Gladys Bentley 1907to –1960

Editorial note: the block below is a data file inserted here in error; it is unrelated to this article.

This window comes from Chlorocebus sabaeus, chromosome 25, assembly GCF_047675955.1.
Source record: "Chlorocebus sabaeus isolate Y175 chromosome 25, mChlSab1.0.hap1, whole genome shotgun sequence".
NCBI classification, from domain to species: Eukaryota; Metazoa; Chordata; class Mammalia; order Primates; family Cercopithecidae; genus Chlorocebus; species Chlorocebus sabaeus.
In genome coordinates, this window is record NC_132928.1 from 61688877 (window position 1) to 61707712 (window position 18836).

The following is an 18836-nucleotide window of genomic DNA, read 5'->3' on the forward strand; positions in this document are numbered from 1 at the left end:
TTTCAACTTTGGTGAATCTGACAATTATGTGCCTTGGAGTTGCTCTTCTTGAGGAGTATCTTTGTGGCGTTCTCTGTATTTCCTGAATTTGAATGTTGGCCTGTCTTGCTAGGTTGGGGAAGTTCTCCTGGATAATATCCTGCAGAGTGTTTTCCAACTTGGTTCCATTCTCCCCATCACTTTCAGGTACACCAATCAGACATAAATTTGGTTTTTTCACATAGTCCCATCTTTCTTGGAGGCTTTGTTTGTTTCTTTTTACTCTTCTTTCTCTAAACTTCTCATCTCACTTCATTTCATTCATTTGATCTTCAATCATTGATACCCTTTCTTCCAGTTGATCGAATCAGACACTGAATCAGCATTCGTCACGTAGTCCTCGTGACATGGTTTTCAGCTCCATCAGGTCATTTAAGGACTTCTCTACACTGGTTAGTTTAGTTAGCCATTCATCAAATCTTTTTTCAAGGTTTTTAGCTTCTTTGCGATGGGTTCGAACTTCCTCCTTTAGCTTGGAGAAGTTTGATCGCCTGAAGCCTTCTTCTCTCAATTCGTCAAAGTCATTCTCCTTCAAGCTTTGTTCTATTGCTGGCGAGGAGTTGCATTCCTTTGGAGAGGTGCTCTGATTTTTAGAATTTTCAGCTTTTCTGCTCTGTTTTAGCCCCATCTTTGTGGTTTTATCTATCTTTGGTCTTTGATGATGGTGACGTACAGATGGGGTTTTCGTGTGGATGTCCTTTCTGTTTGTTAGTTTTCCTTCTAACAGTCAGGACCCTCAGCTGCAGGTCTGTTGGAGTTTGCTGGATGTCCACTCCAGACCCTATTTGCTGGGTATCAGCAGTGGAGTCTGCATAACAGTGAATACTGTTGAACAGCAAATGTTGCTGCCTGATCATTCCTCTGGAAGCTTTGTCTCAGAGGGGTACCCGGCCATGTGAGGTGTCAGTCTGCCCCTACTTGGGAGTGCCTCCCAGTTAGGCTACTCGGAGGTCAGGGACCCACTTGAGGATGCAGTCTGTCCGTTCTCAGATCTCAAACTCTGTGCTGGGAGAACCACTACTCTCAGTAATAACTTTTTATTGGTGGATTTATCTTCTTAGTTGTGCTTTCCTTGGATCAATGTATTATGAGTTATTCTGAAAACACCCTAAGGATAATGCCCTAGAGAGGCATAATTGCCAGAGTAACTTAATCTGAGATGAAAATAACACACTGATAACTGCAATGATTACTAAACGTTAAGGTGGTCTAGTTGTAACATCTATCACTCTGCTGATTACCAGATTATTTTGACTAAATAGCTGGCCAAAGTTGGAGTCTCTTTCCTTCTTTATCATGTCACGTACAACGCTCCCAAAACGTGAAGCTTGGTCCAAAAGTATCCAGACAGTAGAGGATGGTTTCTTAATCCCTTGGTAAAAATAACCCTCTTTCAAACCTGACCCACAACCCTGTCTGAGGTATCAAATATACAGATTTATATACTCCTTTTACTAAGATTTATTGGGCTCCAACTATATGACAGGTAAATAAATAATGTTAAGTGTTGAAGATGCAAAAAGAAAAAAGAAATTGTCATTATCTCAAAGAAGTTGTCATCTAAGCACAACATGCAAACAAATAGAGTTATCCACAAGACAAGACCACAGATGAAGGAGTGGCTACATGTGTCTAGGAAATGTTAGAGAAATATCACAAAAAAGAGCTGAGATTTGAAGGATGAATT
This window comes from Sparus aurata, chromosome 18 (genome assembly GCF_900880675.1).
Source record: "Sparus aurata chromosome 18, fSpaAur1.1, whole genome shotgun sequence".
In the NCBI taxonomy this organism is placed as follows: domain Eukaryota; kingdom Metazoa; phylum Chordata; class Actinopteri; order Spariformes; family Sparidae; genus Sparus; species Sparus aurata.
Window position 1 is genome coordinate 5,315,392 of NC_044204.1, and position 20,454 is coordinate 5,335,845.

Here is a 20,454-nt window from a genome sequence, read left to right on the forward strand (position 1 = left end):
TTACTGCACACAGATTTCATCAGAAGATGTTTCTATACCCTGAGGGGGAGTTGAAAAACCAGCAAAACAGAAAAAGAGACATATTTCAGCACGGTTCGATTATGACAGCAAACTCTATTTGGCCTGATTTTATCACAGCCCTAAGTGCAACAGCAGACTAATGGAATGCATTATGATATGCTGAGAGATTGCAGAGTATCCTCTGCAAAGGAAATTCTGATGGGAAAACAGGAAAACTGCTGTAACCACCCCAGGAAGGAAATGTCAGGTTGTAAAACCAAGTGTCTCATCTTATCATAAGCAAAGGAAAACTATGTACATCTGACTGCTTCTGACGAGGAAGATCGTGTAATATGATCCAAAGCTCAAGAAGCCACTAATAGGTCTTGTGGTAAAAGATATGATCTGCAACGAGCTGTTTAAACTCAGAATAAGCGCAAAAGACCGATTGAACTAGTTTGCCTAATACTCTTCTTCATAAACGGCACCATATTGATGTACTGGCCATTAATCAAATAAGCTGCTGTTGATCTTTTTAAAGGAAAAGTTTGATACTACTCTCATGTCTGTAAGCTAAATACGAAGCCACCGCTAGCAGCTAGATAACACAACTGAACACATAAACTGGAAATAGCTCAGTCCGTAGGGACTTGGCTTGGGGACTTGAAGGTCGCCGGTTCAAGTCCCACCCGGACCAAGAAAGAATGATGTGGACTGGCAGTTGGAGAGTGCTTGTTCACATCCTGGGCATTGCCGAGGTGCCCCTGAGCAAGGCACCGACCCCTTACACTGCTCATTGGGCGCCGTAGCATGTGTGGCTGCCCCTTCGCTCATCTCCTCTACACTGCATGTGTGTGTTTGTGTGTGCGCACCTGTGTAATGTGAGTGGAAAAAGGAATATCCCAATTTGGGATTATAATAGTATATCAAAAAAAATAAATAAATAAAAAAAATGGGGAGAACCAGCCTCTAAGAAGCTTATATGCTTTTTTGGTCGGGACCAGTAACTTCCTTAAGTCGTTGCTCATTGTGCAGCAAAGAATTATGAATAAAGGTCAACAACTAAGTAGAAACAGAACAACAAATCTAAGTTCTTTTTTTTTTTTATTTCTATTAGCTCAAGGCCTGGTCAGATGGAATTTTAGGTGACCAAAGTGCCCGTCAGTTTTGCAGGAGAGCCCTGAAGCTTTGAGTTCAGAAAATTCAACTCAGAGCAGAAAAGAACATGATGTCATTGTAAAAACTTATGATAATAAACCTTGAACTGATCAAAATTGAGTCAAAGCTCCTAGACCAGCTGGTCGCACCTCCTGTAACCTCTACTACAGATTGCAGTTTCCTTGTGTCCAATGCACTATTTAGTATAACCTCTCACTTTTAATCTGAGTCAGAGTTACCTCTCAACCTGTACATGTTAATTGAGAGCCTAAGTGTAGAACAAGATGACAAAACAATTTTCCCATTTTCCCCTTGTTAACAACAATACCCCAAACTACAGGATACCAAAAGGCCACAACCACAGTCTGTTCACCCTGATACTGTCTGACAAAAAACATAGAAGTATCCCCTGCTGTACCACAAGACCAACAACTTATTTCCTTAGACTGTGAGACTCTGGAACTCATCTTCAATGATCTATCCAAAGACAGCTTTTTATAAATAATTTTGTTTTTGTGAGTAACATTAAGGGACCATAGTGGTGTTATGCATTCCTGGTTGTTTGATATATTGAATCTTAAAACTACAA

American blues singer and pianist, and one of the stars of the Harlem Renaissance. She was born in Philadelphia, and described herself as a difficult child who wanted to wear boys clothes to school, and had a crush on her female teacher. At 16, she left for New York City, and soon landed a deal to record eight tracks. Her big career break was when she became the main performer at Harry Hansberry’s Clam House, a popular gay speakeasy in Harlem. Bentley, performing under the name “Bobbie” Minton, impressed with her rough alto voice, her vocal impersonations of a trumpet, and her raunchy renditions of popular songs. She was also known for being openly lesbian, performing in a man’s tuxedo, and flirting with women in the audience. She even claimed to have married a white woman in Atlantic City. She enjoyed a great deal of success and popularity, earning praise from Langston Hughes and Tallulah Bankhead, hosting her own radio segment, and touring the country. She later moved her act downtown to the Ubangi Club, where she was accompanied by chorus boys in drag. When Prohibition was repealed and speakeasies began to decline, she moved to California, where she was marketed as “America’s Greatest Sepia Piano Player” and the “Brown Bomber of Sophisticated Songs.” She never recaptured her former success, but managed to maintain a consistent musical career. In 1952, she wrote a deeply personal article for Ebony magazine, in which she described an unhappy childhood, her alienation from society, and her experience with lesbian subculture. She also discussed how she was “cured” by a combination of meeting the right man and taking female hormones, her happy (though short-lived) marriage to a man, the fact that she was now wearing dresses, and her wish to help those who were still “trapped.” One of her final appearances, and her only filmed performance, was on Groucho Marx’s game show, You Bet Your Life.